Obama, GOP fail to reach accord on health bill
Giving no ground, President Barack Obama and Republican leaders fought forcefully for their competing visions of historic health care reform on Thursday in an exhausting, often-testy live-on-TV debate.
Washington: Giving no ground, President Barack Obama and Republican leaders fought forcefully for their competing visions of historic health care reform on Thursday in an exhausting, often-testy live-on-TV debate.
Far from any accord, Obama signalled the Democrats were prepared to push ahead for an all-or-nothing congressional vote.
The marathon, 7 1/2-hour session did reveal narrow areas of agreement on the topic that has vexed Congress for months and defied US leaders for decades. But larger ideological differences overwhelmed any common ideas, all but cementing the widely held view that a meaningful bipartisan health care bill is not possible as time grows short in this election year.
Obama rejected Republican preferences for starting over, discussing the issue much longer or dealing with it in a limited, step-by-step fashion.
"We cannot have another yearlong debate about this," Obama declared. "I`m not sure we can bridge the gap."
Party officials said March is probably the last chance to act.
It has been more than a year since he proposed his overhaul, which would be important to virtually all Americans in remaking the way they receive and pay for health care. The version he embraces, basically tracking legislation passed by the Senate, would expand health coverage to some 30 million people who lack it and stop insurance companies from dropping people for questionable reasons or denying coverage to people who have certain illnesses.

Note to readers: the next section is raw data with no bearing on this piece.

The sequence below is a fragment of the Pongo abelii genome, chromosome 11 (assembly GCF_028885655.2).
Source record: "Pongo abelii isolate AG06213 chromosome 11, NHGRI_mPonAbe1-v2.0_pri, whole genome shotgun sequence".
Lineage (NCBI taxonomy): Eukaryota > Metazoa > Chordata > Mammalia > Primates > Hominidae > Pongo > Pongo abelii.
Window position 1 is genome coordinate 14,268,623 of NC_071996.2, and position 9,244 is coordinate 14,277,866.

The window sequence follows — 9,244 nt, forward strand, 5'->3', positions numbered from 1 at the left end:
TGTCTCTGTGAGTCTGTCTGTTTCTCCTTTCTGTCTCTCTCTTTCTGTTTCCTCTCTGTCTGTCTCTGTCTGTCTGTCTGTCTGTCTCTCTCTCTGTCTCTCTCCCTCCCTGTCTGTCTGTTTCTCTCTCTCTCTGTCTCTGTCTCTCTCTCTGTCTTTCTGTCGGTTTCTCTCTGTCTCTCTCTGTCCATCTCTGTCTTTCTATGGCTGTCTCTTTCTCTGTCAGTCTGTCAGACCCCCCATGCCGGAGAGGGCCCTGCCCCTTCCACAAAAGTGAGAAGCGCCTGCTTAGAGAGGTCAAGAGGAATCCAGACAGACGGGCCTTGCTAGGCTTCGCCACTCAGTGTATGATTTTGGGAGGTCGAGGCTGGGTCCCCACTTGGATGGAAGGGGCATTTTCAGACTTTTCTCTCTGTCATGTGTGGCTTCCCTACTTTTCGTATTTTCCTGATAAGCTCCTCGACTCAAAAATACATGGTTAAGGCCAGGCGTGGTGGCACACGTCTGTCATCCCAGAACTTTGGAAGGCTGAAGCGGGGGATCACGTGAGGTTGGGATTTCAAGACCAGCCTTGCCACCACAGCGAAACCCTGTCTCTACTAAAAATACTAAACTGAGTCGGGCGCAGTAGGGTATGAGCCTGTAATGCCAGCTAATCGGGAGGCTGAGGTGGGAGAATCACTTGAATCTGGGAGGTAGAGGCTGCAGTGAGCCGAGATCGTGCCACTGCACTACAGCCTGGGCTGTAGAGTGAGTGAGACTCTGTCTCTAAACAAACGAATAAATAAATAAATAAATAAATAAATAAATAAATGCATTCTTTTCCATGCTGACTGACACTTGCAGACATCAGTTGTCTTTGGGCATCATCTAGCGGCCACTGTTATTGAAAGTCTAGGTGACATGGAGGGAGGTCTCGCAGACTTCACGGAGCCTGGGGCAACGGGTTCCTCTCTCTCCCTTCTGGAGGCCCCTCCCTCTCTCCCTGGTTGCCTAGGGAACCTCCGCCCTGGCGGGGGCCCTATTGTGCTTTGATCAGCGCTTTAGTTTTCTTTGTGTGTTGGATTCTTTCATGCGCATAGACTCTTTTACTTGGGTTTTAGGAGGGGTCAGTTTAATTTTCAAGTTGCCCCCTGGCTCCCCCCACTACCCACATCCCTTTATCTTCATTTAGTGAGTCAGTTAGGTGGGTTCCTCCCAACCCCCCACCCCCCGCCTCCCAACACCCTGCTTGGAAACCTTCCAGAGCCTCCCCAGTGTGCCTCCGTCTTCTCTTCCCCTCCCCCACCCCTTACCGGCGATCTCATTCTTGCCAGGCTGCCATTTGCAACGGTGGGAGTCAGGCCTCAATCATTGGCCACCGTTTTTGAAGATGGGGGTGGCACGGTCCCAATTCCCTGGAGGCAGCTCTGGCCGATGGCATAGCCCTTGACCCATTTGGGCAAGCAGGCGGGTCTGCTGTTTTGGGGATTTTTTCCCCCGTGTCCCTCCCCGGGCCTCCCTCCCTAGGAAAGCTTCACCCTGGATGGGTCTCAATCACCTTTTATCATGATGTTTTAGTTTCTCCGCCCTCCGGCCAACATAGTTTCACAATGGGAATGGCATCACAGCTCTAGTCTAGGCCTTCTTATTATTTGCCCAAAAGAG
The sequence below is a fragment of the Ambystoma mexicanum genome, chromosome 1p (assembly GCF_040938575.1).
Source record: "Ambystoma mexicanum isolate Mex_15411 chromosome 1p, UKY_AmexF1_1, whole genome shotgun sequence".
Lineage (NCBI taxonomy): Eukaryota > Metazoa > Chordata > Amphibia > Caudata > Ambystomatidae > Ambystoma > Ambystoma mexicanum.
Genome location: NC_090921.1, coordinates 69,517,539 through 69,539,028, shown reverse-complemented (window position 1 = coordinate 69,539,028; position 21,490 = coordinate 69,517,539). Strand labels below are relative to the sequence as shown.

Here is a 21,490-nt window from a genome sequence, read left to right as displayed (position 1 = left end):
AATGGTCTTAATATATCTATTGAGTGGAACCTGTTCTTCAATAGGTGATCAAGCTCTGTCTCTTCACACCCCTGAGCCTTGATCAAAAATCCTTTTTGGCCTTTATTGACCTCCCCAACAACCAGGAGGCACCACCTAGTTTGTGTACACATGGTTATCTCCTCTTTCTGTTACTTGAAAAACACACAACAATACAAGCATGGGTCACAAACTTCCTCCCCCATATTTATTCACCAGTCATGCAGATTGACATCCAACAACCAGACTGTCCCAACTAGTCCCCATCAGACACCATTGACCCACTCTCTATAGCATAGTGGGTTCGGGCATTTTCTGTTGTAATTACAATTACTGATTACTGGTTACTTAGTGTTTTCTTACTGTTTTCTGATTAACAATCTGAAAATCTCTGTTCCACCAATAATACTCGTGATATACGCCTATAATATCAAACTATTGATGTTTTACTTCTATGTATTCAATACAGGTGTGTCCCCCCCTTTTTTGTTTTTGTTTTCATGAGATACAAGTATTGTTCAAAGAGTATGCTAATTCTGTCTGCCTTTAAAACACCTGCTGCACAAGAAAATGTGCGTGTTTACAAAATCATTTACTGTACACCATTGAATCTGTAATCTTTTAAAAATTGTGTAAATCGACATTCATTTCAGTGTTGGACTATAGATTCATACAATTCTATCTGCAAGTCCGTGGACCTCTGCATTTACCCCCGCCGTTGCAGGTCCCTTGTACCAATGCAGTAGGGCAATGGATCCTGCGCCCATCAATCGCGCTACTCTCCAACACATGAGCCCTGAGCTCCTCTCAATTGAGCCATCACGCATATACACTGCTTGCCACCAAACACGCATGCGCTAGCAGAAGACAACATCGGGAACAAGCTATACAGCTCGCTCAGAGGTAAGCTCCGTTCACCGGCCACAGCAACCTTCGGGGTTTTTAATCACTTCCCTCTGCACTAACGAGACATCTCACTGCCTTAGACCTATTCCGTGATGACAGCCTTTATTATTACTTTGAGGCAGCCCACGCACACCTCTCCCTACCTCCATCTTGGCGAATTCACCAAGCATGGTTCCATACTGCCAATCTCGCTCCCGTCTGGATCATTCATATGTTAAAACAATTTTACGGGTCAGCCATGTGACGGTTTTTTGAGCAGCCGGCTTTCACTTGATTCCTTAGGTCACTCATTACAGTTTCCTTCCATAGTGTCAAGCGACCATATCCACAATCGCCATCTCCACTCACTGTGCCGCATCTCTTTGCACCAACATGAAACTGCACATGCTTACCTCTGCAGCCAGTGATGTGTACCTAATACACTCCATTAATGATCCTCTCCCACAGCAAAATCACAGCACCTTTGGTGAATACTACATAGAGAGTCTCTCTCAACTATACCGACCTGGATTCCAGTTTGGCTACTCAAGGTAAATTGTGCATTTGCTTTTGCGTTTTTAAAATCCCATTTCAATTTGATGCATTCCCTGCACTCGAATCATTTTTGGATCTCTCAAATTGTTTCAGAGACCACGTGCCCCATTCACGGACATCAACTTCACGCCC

Obama and the Democrats portray the current situation as a major crisis, with tens of millions of people left with no health insurance at all and health care costs threatening to bankrupt the nation. The Republicans see problems as well, but seek more modest steps to deal with them and say Obama`s plan would run up the federal deficit — despite his claims to the contrary.
Obama strongly suggested that Democrats will try to pass a sweeping overhaul without GOP support, by using controversial Senate budget rules that would disallow filibusters. And then, he said, this fall`s elections would write the verdict on who was right.
Democratic leaders tried to portray Republicans as hypocrites for denouncing parliamentary tactics they, too, have used. Democratic leaders hope to embolden colleagues who worry about re-election races in the face of polls showing substantial dislike for the party`s approach.
The Democrats-only strategy could face particularly strong resistance in the House, where 39 party members voted against an Obama-backed health care bill last year.
Democratic officials confirmed on Thursday that the White House has developed a slimmed-down health care plan as a possible "Plan B" fallback.